This particular blog would read a bit different from our regular blogs. Reason being, we are going to specifically speak about investing concepts that are more applicable for long term equity investment when many on the street are looking only for trading and short term opportunities.
While as an expert we suggest the newbie’s to start with mutual funds schemes, the direct equity culture is also witnessing growth and we feel one must understand how to go about investing in equity as an asset class as well. There has been a consistent rise in new (especially active) trading accounts. Those who have entered the equity markets in the past one year or after the Covid-19 pandemic had started. If we take a look at benchmark indices move over last one year, till date it had been sort of easy money in the equity markets. Whatever stock one has selected has provided sizable returns. But as we say such short term periods and moves do not define the equity markets. One needs to be a consistent player amid all peaks and troughs of the markets. And consistency comes from principled ways of investing. This blog would be helpful for those who want to be a consistent and long term player in the equity market.
There is hardly any investor who doesn’t know about the legendary investor who is ranked amongst the wealthiest people in the world. Warren Buffet, known for his style of ‘value investing’ and buying companies at dirt cheap prices, has created immense wealth for himself and for the investors in his company, Berkshire Hathway. Just to put it in numbers, the stock of Berkshire Hathaway Inc. (Class A) has provided a compounded annual growth rate (CAGR) of 21.67 percent since 1990. With such a high rate of CAGR the compounding impact has made it one on of the sought after investment. Thus, Buffett’s investment strategy is arguably considered the most successful ever. No wonder that Buffett’s legend has swelled to mythical proportions. Through this blog we are presenting some of the most important tenets of Buffett’s investment philosophy.
Movement of Berkshire Hathway Class A Shares Since 1990 (in USD)
When Buffett talks of investing, he has 2 basic rules.
Rule No.1: Never lose money.
Rule No.2: Never forget rule No.1. Many find this is funny, but Buffet says that these rules have helped him.
How to select a Company for investment
As for the selection of the companies, Buffet says that he likes to invest in companies that he fully understands. Further, he expects to hold on to his investments for a long period of time. And long means really long – in some cases more than a decade. He says, “I never attempt to make money on the stock market. I buy on the assumption that they could close the market the next day and not reopen it for ten years”. Further, Buffet is not concerned with whether the market will eventually recognise its worth. He invests in a company, and is concerned with how well that company can make money as a business. In simple words, Invest in business of the company. As the business grows the investor fraternity is usually quick to reckon the same.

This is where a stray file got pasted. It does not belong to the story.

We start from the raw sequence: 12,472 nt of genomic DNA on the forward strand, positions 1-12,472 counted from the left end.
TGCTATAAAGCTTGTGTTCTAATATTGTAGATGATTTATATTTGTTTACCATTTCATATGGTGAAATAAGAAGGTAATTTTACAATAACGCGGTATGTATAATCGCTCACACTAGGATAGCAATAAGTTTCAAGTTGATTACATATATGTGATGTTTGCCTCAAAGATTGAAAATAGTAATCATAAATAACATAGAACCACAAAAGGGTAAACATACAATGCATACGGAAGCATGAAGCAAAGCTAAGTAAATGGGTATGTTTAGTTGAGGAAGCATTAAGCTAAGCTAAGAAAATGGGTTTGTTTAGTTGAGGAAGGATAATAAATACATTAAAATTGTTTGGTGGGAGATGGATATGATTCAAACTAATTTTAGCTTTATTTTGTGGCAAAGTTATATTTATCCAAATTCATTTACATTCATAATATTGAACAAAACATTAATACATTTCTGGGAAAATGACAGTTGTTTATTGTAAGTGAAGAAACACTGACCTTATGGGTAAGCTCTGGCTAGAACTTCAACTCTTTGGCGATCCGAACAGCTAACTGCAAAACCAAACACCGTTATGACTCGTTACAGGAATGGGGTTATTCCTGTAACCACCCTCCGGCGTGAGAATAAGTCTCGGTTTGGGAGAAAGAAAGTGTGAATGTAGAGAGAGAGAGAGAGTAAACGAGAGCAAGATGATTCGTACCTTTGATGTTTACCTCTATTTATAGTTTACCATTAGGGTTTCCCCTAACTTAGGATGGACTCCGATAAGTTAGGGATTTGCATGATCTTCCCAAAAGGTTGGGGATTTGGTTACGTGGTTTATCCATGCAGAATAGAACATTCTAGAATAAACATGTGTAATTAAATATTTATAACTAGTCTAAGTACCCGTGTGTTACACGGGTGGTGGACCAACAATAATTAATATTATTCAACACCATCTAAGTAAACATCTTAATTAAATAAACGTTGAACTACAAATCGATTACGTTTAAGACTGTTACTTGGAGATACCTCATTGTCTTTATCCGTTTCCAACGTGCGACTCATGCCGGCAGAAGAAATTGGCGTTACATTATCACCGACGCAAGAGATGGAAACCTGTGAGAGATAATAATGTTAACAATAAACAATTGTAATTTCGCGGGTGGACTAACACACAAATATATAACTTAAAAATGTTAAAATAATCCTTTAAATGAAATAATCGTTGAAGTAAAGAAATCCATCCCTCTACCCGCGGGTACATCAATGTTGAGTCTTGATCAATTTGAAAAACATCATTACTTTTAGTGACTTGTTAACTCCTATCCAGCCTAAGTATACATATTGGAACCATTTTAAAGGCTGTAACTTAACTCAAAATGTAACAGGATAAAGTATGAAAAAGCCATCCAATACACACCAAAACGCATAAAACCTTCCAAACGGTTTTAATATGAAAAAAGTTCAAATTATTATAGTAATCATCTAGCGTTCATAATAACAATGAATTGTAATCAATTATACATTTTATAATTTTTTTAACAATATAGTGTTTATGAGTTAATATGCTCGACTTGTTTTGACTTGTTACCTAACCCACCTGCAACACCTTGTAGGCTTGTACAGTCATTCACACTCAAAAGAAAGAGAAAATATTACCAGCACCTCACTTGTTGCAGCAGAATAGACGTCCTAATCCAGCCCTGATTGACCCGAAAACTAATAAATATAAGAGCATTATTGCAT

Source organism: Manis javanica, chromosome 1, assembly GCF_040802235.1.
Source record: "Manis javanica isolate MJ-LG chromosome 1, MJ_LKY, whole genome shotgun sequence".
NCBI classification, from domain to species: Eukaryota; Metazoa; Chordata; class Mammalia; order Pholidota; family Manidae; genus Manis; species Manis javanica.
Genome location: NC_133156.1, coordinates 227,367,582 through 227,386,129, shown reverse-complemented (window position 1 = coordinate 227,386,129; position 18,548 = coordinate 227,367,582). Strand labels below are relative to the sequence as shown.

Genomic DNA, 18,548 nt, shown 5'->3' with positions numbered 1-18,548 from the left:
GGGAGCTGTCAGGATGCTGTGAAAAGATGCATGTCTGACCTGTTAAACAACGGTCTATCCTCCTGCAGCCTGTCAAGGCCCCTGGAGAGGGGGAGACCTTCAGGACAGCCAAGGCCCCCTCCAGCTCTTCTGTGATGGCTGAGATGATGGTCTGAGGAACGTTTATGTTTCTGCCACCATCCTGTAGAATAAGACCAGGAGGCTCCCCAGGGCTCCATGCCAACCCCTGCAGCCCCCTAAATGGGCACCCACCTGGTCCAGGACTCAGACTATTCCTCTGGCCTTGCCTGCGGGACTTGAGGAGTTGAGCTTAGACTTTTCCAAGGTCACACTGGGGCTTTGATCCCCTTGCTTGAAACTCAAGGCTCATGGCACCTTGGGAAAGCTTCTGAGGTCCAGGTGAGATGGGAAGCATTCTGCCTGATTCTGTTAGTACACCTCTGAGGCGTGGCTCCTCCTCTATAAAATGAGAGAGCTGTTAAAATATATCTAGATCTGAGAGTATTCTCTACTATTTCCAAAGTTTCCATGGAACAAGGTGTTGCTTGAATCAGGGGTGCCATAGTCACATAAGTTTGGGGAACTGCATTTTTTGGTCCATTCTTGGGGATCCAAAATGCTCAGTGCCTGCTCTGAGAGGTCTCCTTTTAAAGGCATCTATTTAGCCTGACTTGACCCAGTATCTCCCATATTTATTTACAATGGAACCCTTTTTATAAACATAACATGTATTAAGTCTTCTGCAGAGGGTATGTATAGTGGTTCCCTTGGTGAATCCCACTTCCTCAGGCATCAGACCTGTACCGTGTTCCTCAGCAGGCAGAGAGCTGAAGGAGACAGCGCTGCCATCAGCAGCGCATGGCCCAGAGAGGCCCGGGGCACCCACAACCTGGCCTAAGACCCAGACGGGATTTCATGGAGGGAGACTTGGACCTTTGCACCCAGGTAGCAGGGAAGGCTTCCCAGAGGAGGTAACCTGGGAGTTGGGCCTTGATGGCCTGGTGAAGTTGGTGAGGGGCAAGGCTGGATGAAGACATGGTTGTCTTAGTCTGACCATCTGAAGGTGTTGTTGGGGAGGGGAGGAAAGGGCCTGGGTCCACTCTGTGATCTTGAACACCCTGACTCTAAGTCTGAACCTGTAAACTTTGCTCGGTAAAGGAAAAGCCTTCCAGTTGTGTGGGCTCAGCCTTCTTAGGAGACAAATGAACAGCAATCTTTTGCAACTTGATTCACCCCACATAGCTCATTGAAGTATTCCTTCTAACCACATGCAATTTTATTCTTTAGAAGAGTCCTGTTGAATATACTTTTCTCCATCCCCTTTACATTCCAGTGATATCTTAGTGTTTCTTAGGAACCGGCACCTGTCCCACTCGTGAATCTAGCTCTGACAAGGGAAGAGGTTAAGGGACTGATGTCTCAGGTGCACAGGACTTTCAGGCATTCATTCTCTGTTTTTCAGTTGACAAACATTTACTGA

So it is the combination of strong business, consistent growth and long term holding resulting in great compounding effect and wealth creation. To understand the idea of how to select a business for investment, he has given an example of his two best investment ideas.
Cigarette and Cola Story
As we mentioned earlier, Buffet has some different ideas for understanding a business. Buffett had once famously stated, “I will tell you why I like the cigarette business. It costs a penny to make. Sell it for a dollar. It is addictive and there is fantastic brand loyalty.” While he later stated that the tobacco industry was burdened with issues that made him change his opinion of it, this statement sums up Buffett’s description of the perfect investment. He has simplified the understanding of business and its products considering the sustainability and even the scalability. So while investing we must look at a good business idea, with sustainability and most importantly scalability.
In a similar style, Buffett made investments in Coca Cola. This is because the business is incredibly simple and easy to understand. The Coca Cola Company only produces the syrup concentrate – which costs a pittance to make. To distribute the drink worldwide, it sells franchise rights to bottlers in different geographical locations all over the world, who then mix in the carbonated water and sweeteners.
There you have the key ingredients to a Warren Buffett investment: simple to understand, huge profit margins and global distribution dominance. Let’s also not forget the brand power of more than 100 years. So, it is the simple approach of understanding the business that is the key to success. Of course, bear in mind that these are not the only things that Buffett analyses, but a brief summary of what he looks for. This would help the investor narrow down their search and select from that smaller pool. But one thing emerges clearly, longer the history of performance better the analytical view becomes.